“It worries me that you think we can crack heads when all evidence points the other way,” Repeat said, but before he’d even reached the end of the sentence, Mel had torn off down to the beach. “This is going to go badly,” he added, even though the only one listening at that point was a Cubone who’d wandered down to see what all the fuss was about.

Clouds layered themselves across the sky, coloring it an angry gray. Repeat watched as the first few droplets of rain hit the ground in front of his face. One of the Pokemon battling in the distance had used Rain Dance. “Nothing for it, I guess,” he grumbled, shifting into a Cubone form for faster travel before following Mel’s trail.

Mel was correct in her observation. Ordinarily, she took pride in being correct, especially when someone had tried to prove to her that she wasn’t, but this time, the pleasure was running up against a heavy weight that had settled in her stomach. The Neo Rockets were there, on the eastern-most island, climbing the steps to the most intact building of the bunch. It’s hard to tell from here, Mel thought, shielding her glasses from the rain with her hands, but I don’t think they’re the same two I saw earlier. Three and Seven or whatever. Stands to reason. I wonder how high up their numbers get. “Hey, Repeat,” she continued out loud as a Cubone trudged up to her side. Repeat didn’t have any obvious tells when he was transformed, at least not to most people, but Mel had been around him long enough to just know. “Up for a swim?”

Repeat shifted back to his own shape and climbed up Mel’s leg until he could grab onto her backpack. “You see all the Tentacool in the water, right?”

“So that’s a no?”

“Right. I don’t really want to get poisoned today.”

A silvery voice, light and pleasant, interrupted them. “Do the two of you require assistance?” It belonged to a small figure, one who’d approached them from behind without either of them noticing. They wore a trench coat that had to have been at least two sizes too big for them, and with the collar pulled up and their newsboy cap pulled down, all Mel could see of their face was an oversized pair of glasses.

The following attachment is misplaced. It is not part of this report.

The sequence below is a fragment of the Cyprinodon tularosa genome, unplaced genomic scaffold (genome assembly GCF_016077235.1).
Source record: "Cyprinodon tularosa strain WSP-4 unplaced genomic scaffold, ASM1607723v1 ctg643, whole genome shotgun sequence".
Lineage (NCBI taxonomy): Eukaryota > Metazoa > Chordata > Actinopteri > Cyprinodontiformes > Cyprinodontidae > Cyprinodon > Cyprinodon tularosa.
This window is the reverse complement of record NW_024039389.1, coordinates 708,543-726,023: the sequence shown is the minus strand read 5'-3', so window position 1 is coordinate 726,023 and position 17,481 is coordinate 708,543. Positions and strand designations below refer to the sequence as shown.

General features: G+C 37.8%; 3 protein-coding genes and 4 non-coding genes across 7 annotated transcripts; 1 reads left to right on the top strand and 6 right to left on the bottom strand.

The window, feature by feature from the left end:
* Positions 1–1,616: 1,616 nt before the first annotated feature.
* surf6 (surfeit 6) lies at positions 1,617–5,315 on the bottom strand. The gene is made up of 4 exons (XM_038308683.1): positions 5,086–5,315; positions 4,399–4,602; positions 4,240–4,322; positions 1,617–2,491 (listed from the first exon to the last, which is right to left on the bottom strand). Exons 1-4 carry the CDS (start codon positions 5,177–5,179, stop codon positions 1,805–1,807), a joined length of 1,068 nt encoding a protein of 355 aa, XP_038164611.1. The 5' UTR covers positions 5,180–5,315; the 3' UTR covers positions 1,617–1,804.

“Do you sneak up on everyone like that, kid?” Mel asked, willing her heart to slow down after the surprise. “Or are we just the lucky ones?”

“With respect, Miss Rylan, I am not a kid.” They rummaged in one of their many pockets and held up a leather wallet, which flipped open to reveal a piece of rectangular plastic: a license. Across the top, it read “Private Investigator,” and underneath it, “Hyacinth Harley.” It bore a picture of them too, but somehow they’d convinced the photographer to let them keep their hat and coat on for it, rendering it useless.

Mel frowned and took a sharp step away from Hyacinth. “How’d you know my name?”

“If I had to guess,” Repeat muttered, “it’s probably because they’re a PI.” Mel shushed him and kept her eyes on Hyacinth.

Hyacinth folded the wallet back up and slid it into a different pocket than it had originally come out of. “Do forgive my impropriety,” they said, bowing their head. “My current case involves you, albeit indirectly, so when I happened upon you here, I regarded it as a stroke of luck.”

“Your… current case?” Mel asked, arching an eyebrow. There was nothing coming off of Hyacinth except for cheerfulness and a desire to be helpful, which only served to make Mel more suspicious.

“Yes. My client has requested that I obtain information on a certain pair of organizations. Your name, Miss Rylan, came up in connection to the disappearance of a gym leader that is suspected to be the work of one of them.”

Mel winced. “Janine…”

“Correct. I gather from your appearance here that you are also looking into that organization, since they have a presence here, as I predicted.” Hyacinth’s glasses gleamed in what Mel hoped was equivalent to a smile. “So then, that leads us back to my original inquiry. Do you require assistance across the water? If you intend to sabotage their operations, that would not interfere with my plans, and would in fact likely help, since you would draw their attention away from me.”

“One second.” Mel wandered out of earshot, made sure her back was to Hyacinth, and held Repeat in her arms. “What do you make of them?” she whispered.